Phone Calls Key in Improving Retention in Higher-Risk Patients Living With HIV
After linking newly diagnosed patients to care, retaining them in care is the next key goal. An intervention to improve retention in HIV care had little impact on patients with depression or anxiety, alcohol use or drug use in a 12-month 1838-person randomized trial. But among those higher-risk patients who received at least 60% of intended intervention phone calls, retention nearly matched that of lower-risk patients, according to the study.
Research by the Centers for Disease Control and Prevention (CDC) determined that 45% of people aware of their HIV infection are not retained in care in the United States. Depression, anxiety, and drug or alcohol use could pose obstacles to steady HIV care. An enhanced personal contact intervention proved effective in promoting retention over 12 months in a 1838-person randomized trial in six U.S. HIV clinics. CDC investigators and colleagues conducted this subanalysis to determine the impact of depression, anxiety, and drug or alcohol use on the effectiveness of this intervention.
With Retention Through Enhanced Personal Contact (REPC), a clinic-based professional encourages appointment-keeping with reminder calls, missed-visit calls, interim calls halfway between scheduled visits and brief face-to-face meetings in the clinic. Upon enrollment, all study participants completed an audio computer-assisted self-interview that uses standard tests to measure depression and anxiety symptoms, alcohol use and drug use.
The 1225 adults in the REPC intervention arm and the 613 participants in the standard-of-care arm were either new HIV patients or established patients who had missed visits in the past 12 months. The researchers defined retention in care as keeping at least one visit with the HIV primary care provider in each of three consecutive four-month intervals after study enrollment. They defined successful intervention calls as calls in which the professional actually spoke to the patient, not those in which the professional left a voicemail message.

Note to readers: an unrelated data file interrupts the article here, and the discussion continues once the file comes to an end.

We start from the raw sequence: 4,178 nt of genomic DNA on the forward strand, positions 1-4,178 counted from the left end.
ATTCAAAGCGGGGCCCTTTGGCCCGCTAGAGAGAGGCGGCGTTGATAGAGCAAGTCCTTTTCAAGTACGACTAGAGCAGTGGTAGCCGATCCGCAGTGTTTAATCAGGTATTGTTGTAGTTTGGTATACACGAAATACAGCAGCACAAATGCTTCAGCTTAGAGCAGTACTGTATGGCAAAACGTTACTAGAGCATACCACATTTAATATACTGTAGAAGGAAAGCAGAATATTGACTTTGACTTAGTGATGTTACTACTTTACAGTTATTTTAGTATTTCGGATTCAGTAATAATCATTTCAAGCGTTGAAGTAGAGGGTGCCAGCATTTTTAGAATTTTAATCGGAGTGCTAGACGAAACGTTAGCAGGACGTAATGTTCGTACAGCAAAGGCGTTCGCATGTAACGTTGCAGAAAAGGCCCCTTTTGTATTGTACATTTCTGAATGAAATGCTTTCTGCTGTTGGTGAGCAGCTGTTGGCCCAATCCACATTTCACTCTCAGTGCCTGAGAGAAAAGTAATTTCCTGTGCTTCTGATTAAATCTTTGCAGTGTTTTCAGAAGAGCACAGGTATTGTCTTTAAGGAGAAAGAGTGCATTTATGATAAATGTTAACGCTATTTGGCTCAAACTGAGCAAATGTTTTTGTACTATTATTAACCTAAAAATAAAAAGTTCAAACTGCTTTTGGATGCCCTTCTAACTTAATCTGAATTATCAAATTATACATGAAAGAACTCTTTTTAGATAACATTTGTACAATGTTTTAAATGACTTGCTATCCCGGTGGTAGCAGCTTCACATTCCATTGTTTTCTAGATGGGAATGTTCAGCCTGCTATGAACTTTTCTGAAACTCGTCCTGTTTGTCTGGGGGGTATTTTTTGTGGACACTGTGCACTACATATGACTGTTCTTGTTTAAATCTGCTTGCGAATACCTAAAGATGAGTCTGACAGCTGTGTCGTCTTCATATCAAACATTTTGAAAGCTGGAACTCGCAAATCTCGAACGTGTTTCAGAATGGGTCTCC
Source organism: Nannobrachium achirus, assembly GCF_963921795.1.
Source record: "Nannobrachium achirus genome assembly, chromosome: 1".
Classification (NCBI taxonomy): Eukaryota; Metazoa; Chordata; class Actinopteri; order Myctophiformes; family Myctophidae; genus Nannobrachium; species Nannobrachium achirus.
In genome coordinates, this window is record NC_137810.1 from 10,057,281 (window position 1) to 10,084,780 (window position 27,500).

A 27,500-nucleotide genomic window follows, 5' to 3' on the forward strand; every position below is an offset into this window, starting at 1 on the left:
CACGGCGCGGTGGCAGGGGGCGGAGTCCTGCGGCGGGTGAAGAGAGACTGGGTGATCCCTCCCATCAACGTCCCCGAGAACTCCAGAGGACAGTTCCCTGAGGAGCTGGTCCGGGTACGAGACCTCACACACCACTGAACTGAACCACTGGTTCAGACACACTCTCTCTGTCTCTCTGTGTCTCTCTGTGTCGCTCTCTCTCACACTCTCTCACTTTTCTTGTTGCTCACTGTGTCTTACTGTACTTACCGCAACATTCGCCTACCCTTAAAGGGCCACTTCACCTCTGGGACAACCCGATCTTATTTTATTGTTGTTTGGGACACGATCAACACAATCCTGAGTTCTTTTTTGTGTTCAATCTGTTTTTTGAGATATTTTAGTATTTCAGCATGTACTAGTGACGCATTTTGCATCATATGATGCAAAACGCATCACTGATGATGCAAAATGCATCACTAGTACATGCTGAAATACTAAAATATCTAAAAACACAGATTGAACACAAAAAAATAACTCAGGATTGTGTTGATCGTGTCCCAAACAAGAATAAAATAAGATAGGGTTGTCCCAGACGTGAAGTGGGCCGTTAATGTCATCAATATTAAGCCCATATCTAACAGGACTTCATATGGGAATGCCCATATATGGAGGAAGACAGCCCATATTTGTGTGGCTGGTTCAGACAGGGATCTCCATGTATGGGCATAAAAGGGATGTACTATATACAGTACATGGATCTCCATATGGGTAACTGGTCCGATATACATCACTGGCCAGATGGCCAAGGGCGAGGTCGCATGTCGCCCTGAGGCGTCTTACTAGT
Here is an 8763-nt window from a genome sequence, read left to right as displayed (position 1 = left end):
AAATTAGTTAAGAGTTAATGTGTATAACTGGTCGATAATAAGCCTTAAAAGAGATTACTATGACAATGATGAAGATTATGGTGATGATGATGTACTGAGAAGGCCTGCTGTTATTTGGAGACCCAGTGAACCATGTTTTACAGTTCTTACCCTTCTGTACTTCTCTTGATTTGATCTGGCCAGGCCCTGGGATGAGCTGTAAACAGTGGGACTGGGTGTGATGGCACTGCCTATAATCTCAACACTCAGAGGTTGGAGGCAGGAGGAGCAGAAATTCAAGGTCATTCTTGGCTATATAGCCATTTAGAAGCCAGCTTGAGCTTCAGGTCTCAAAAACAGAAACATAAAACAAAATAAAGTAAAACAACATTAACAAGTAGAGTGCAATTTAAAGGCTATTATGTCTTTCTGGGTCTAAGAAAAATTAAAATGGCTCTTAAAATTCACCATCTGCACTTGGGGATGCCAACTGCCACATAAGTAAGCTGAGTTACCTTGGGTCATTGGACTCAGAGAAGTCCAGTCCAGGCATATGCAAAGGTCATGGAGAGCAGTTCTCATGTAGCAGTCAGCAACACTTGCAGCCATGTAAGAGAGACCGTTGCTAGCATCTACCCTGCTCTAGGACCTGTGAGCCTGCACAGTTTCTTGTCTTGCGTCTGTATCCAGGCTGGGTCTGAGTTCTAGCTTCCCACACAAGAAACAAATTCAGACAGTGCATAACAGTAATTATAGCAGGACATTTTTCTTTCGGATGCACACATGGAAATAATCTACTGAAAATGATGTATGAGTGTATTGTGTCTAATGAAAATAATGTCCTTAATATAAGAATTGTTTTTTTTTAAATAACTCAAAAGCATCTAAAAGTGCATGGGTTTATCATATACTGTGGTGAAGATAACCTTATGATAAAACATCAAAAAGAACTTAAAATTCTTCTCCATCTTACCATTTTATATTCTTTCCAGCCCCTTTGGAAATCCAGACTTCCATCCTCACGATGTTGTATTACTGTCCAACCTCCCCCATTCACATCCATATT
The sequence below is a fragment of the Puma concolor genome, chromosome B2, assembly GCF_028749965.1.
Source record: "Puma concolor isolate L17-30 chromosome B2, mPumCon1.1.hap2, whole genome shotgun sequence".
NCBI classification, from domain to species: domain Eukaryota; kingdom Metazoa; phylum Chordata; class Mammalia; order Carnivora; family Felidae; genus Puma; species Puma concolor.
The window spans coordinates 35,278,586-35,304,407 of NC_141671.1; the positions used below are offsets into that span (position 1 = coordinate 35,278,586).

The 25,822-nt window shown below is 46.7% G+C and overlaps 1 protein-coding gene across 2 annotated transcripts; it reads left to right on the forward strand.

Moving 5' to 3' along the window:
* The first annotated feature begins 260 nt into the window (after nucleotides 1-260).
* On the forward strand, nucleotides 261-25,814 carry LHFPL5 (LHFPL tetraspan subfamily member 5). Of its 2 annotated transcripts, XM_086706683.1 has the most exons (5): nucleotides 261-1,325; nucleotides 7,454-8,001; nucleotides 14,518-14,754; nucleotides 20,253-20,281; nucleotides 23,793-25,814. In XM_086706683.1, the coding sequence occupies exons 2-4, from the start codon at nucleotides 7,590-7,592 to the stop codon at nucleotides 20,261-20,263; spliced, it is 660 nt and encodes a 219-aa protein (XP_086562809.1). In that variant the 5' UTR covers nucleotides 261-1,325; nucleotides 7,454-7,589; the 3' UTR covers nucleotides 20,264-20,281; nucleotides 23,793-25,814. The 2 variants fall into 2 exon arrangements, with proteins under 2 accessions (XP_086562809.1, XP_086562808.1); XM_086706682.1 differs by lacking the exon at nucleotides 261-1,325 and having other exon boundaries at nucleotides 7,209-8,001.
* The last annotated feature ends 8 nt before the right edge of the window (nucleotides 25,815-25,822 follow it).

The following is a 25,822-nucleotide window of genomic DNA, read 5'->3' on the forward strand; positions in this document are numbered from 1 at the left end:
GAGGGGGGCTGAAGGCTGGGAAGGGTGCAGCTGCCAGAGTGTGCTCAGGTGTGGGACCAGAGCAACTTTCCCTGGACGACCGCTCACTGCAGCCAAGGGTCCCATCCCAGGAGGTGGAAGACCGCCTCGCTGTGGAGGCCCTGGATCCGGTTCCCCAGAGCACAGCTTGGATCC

About two-thirds of participants in the intervention arm and the standard-of-care arm were men, about two-thirds black and about three-quarters taking antiretroviral therapy. Only about 15% of participants in each study arm had private insurance. About 30% of participants in each study group were younger than 40 years old, about one-third were 40 to 49 and the rest were older. Minorities of participants reported illicit drug use (19%) or heavy drinking (15%), and 14% had severe depression or anxiety. Overall, 654 study participants (36%) fell into the higher-risk category because of poor mental health or substance use and 1184 (64%) fell into the lower-risk category.
The intervention improved retention in nondrinkers, light drinkers and moderate drinkers, but not in heavy drinkers in either unadjusted or multivariable analysis. The intervention also improved retention in people who did not use illicit drugs, but not in those who used illicit drugs. And the intervention had no impact on participants with severe anxiety or depression.
Among the 1225 study participants in the intervention arm, a significantly lower proportion of higher-risk patients than lower-risk patients was successfully contacted by phone (40.6% versus 50.7%, P < .0001). More higher-risk patients than lower-risk patients fell into the lowest tertile for phone contact success (40% versus 27%).
Overall, higher-risk participants had consistently lower retention rates than lower-risk participants. But for both higher- and lower-risk participants, the 12-month retention percentage rose in tandem with successful phone contact percentage. Among higher-risk patients with at least 60% phone contact success, the intervention improved retention almost as much as in lower-risk patients with at least 60% phone contact success, and this small between-group difference was not statistically significant.
The researchers determined that 26% of higher-risk patients in the intervention arm received at least 60% of phone calls from their clinic contact and responded with good retention in care. These findings, the investigators write, "give us confidence that there are some patients at high risk of disengaging from care who will respond to an enhanced contact-type intervention." But the 74% of participants who did not receive enough phone calls to respond to the intervention "represent a big challenge for a clinic to determine how to improve their clinic attendance."